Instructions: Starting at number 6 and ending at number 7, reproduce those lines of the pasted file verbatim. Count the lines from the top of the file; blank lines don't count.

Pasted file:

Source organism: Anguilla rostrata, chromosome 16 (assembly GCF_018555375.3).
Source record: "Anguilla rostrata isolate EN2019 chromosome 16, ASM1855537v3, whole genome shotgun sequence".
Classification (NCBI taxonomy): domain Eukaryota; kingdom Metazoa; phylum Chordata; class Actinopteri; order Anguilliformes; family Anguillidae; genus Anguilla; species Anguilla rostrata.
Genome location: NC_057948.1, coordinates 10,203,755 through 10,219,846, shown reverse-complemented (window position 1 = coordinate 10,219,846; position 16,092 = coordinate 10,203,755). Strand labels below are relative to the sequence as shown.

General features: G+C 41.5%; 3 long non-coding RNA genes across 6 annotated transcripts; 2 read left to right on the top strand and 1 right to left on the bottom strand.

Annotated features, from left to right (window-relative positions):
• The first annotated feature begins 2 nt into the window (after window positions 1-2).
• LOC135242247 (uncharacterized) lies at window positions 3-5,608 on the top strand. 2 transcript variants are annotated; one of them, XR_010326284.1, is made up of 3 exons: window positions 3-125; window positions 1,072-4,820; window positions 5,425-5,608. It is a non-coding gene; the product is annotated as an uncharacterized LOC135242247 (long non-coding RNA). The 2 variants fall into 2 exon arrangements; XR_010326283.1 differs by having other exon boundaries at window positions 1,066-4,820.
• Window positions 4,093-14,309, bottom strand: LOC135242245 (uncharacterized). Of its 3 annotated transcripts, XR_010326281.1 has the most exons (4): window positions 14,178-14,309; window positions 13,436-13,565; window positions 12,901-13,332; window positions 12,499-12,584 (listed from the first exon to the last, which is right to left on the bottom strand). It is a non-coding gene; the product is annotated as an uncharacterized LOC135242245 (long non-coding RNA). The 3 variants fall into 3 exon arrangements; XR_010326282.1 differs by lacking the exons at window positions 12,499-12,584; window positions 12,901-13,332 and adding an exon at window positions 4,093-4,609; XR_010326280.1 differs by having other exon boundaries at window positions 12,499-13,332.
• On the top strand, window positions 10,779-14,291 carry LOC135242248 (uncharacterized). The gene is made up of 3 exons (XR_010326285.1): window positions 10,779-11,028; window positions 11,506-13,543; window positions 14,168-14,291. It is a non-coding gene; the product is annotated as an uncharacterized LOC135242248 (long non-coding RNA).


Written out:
Annotated features, from left to right (window-relative positions):
• The first annotated feature begins 2 nt into the window (after window positions 1-2).